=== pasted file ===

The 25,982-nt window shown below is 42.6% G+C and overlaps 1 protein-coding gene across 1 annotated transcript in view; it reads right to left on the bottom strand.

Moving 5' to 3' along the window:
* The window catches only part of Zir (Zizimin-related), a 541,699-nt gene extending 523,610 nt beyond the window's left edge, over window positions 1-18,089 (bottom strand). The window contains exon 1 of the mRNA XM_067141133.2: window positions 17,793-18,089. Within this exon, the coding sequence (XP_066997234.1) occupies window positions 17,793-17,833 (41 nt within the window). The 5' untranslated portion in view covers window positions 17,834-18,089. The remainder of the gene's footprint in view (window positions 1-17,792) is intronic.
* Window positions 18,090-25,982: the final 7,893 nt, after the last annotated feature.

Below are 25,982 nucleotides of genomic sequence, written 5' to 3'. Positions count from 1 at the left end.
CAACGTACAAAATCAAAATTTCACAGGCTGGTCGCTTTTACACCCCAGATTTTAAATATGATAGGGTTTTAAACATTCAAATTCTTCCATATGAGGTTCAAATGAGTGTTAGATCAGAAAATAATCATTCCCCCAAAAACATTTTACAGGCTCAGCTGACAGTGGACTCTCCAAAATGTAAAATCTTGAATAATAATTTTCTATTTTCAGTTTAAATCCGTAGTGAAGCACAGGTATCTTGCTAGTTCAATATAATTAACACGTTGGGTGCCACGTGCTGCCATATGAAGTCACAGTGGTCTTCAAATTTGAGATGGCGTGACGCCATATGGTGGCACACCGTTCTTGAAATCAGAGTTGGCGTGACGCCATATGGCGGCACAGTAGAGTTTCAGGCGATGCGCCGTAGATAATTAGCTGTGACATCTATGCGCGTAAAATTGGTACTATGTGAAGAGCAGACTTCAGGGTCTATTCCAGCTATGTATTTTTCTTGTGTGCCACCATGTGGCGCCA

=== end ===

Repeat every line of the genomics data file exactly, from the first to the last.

The 25,982-nt window shown below is 42.6% G+C and overlaps 1 protein-coding gene across 1 annotated transcript in view; it reads right to left on the bottom strand.

Moving 5' to 3' along the window:
* The window catches only part of Zir (Zizimin-related), a 541,699-nt gene extending 523,610 nt beyond the window's left edge, over window positions 1-18,089 (bottom strand). The window contains exon 1 of the mRNA XM_067141133.2: window positions 17,793-18,089. Within this exon, the coding sequence (XP_066997234.1) occupies window positions 17,793-17,833 (41 nt within the window). The 5' untranslated portion in view covers window positions 17,834-18,089. The remainder of the gene's footprint in view (window positions 1-17,792) is intronic.
* Window positions 18,090-25,982: the final 7,893 nt, after the last annotated feature.

Below are 25,982 nucleotides of genomic sequence, written 5' to 3'. Positions count from 1 at the left end.
CAACGTACAAAATCAAAATTTCACAGGCTGGTCGCTTTTACACCCCAGATTTTAAATATGATAGGGTTTTAAACATTCAAATTCTTCCATATGAGGTTCAAATGAGTGTTAGATCAGAAAATAATCATTCCCCCAAAAACATTTTACAGGCTCAGCTGACAGTGGACTCTCCAAAATGTAAAATCTTGAATAATAATTTTCTATTTTCAGTTTAAATCCGTAGTGAAGCACAGGTATCTTGCTAGTTCAATATAATTAACACGTTGGGTGCCACGTGCTGCCATATGAAGTCACAGTGGTCTTCAAATTTGAGATGGCGTGACGCCATATGGTGGCACACCGTTCTTGAAATCAGAGTTGGCGTGACGCCATATGGCGGCACAGTAGAGTTTCAGGCGATGCGCCGTAGATAATTAGCTGTGACATCTATGCGCGTAAAATTGGTACTATGTGAAGAGCAGACTTCAGGGTCTATTCCAGCTATGTATTTTTCTTGTGTGCCACCATGTGGCGCCA